Open Access Highly Accessed Research article

Hypertension and type 2 diabetes: What family physicians can do to improve control of blood pressure - an observational study

Wayne Putnam1*, Beverley Lawson1, Farokh Buhariwalla2, Mary Goodfellow2, Rose Anne Goodine2, Jennifer Hall2, Kendrick Lacey2, Ian MacDonald2, Frederick I Burge1, Nandini Natarajan1, Ingrid Sketris3, Beth Mann4, Peggy Dunbar5, Kristine Van Aarsen1 and Marshall S Godwin6

Author affiliations

1 Department of Family Medicine, Dalhousie University, Oxford St., Halifax, NS, B3H 4R2, Canada

2 Community-based physician

3 College of Pharmacy, Dalhousie University, Oxford St., Halifax, NS, B3H 4R2, Canada

4 Department of Medicine, Dalhousie University, Oxford St., Halifax, NS, B3H 4R2, Canada

5 Diabetes Care Program of Nova Scotia, South Park St., Halifax, NS, B3H 2Y9, Canada

6 Discipline of Family Medicine, Memorial University of Newfoundland, PO Box 4200, St. John's, NL, A1C 5S7, Canada

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Citation and License

BMC Family Practice 2011, 12:86  doi:10.1186/1471-2296-12-86

Published: 11 August 2011



The prevalence of type 2 diabetes is rising, and most of these patients also have hypertension, substantially increasing the risk of cardiovascular morbidity and mortality. The majority of these patients do not reach target blood pressure levels for a wide variety of reasons. When a literature review provided no clear focus for action when patients are not at target, we initiated a study to identify characteristics of patients and providers associated with achieving target BP levels in community-based practice.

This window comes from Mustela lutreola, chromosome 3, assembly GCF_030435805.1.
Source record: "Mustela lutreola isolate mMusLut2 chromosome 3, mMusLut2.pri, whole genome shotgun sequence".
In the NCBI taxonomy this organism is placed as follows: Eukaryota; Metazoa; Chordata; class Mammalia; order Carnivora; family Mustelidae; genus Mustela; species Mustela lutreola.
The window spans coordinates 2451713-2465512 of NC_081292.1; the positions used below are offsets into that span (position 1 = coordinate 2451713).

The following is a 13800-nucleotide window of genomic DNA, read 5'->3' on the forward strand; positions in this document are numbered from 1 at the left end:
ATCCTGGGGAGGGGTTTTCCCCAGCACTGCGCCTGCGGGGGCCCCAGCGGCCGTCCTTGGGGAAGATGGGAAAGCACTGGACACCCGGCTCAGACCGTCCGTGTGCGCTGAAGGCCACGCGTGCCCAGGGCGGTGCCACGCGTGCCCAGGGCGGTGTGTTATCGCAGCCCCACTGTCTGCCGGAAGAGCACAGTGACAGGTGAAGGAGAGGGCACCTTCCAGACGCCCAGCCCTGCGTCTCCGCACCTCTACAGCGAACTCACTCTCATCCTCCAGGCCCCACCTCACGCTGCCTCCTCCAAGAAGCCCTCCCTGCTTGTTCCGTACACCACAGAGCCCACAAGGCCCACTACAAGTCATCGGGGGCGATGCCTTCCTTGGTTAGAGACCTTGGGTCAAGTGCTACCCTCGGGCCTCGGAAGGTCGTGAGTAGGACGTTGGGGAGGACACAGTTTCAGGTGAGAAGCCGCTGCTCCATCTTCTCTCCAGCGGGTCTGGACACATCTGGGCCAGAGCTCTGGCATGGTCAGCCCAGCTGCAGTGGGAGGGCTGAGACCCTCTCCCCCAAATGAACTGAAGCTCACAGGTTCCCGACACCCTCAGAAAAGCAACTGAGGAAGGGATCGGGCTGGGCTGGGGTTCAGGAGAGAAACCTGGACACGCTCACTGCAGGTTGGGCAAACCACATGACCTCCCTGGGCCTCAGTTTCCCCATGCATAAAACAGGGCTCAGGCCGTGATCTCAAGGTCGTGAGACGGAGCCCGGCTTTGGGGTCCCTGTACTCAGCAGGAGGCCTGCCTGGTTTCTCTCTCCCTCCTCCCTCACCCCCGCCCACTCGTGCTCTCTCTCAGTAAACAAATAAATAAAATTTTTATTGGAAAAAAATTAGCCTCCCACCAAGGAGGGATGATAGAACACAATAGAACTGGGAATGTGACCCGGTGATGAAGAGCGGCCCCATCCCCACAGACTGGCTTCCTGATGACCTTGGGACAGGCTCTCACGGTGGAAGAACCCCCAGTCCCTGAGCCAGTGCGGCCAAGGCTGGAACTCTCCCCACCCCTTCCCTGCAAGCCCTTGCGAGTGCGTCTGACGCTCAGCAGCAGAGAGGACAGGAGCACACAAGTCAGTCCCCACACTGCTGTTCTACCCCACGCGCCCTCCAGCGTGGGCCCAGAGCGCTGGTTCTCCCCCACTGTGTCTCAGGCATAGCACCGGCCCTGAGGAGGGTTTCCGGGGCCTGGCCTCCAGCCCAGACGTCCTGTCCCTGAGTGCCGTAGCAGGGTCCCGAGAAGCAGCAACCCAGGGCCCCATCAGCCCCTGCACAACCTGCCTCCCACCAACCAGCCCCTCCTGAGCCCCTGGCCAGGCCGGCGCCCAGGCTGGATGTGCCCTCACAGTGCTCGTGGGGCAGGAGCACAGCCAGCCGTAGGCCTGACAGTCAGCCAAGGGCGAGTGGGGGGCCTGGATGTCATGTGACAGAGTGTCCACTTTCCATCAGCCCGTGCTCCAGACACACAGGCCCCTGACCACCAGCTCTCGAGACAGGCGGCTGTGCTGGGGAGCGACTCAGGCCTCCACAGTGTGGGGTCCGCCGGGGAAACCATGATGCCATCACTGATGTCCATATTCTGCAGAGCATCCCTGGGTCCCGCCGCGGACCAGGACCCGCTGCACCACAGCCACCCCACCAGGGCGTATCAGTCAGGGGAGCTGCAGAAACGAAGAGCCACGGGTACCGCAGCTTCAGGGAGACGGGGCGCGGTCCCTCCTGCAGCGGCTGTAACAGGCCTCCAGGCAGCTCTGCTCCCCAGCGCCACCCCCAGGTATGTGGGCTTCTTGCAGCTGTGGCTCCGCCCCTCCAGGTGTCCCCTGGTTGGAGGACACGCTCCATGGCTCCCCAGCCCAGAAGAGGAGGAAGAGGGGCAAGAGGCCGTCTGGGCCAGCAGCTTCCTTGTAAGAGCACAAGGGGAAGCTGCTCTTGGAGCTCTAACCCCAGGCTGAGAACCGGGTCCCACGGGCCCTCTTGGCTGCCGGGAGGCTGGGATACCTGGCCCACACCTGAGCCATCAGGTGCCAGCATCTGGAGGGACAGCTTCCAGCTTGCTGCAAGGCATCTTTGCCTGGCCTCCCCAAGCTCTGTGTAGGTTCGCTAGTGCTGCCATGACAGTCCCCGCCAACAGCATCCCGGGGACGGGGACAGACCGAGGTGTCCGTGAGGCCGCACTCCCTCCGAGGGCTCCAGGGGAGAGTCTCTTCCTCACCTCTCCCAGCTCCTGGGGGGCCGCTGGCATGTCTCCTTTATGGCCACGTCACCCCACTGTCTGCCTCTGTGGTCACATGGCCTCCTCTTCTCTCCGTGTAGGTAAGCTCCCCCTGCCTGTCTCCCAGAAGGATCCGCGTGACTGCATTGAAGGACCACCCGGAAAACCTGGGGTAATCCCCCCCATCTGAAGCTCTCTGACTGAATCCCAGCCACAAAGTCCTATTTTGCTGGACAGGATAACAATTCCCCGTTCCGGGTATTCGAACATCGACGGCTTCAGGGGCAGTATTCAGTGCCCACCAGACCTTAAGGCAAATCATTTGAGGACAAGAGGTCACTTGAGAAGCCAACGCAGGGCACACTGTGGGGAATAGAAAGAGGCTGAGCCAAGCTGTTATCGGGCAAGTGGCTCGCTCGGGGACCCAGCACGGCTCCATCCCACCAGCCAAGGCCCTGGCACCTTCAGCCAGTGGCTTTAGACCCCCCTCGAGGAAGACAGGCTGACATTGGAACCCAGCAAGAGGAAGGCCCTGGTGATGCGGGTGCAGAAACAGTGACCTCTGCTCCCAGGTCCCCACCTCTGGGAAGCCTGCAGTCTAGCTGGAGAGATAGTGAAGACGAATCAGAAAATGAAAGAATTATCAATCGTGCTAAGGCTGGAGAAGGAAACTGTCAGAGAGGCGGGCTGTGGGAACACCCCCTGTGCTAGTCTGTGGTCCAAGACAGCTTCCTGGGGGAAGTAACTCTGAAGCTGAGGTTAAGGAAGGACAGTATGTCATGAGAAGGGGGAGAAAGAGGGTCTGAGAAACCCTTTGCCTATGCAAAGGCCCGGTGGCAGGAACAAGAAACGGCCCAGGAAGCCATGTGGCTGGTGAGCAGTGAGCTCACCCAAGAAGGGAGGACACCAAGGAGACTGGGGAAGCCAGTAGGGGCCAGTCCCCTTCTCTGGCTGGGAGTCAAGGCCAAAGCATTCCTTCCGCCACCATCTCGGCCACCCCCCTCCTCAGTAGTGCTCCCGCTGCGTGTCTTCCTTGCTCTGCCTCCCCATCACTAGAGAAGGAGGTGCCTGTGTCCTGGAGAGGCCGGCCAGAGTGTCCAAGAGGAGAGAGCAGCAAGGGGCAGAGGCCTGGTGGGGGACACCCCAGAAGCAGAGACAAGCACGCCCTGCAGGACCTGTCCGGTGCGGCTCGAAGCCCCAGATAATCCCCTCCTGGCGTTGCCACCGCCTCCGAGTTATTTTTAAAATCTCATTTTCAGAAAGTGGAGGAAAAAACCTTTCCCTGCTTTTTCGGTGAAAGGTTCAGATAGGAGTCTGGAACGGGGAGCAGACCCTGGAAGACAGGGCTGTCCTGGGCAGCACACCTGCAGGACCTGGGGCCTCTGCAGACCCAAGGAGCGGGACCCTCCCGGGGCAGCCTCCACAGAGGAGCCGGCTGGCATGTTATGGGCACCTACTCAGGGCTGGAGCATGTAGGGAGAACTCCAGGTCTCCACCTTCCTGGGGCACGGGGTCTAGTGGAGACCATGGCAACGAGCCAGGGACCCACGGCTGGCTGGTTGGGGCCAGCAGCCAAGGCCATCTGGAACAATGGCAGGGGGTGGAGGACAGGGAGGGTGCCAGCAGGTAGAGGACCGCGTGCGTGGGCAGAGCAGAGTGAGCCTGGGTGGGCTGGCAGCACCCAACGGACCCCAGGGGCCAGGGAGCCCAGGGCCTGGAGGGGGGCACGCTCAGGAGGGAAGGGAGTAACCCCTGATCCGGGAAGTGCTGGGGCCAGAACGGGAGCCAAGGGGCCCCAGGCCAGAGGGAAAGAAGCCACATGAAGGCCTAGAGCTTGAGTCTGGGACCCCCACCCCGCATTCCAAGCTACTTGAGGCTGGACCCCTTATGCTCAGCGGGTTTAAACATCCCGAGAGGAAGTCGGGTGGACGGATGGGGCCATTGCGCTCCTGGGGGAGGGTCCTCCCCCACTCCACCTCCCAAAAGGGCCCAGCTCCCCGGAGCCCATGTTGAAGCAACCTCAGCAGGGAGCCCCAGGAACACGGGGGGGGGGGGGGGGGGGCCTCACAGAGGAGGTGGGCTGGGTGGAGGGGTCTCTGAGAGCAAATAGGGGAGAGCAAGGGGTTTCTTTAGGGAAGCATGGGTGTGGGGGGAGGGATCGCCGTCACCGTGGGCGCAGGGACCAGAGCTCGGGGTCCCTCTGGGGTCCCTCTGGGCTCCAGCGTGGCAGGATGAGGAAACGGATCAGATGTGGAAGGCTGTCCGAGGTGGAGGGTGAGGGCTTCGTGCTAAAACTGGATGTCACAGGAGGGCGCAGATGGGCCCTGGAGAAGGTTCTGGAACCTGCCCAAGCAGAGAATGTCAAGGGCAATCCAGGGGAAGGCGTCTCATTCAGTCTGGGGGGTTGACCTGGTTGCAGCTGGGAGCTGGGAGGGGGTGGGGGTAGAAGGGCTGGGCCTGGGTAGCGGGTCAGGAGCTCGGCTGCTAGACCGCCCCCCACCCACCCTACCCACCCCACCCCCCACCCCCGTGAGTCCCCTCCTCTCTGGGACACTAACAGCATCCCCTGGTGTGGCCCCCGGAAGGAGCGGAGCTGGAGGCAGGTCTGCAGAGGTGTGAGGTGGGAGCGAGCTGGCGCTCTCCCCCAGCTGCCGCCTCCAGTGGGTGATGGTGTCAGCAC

We conducted a practice- based, cross-sectional observational and mailed survey study. The setting was the practices of 27 family physicians and nurse practitioners in 3 eastern provinces in Canada. The participants were all patients with type 2 diabetes who could understand English, were able to give consent, and would be available for follow-up for more than one year. Data were collected from each patient's medical record and from each patient and physician/nurse practitioner by mailed survey. Our main outcome measures were overall blood pressure at target (< 130/80), systolic blood pressure at target, and diastolic blood pressure at target. Analysis included initial descriptive statistics, logistic regression models, and multivariate regression using hierarchical nonlinear modeling (HNLM).


Fifty-four percent were at target for both systolic and diastolic pressures. Sixty-two percent were at systolic target, and 79% were at diastolic target. Patients who reported eating food low in salt had higher odds of reaching target blood pressure. Similarly, patients reporting low adherence to their medication regimen had lower odds of reaching target blood pressure.


When primary care health professionals are dealing with blood pressures above target in a patient with type 2 diabetes, they should pay particular attention to two factors. They should inquire about dietary salt intake, strongly emphasize the importance of reduction, and refer for detailed counseling if necessary. Similarly, they should inquire about adherence to the medication regimen, and employ a variety of patient-oriented strategies to improve adherence.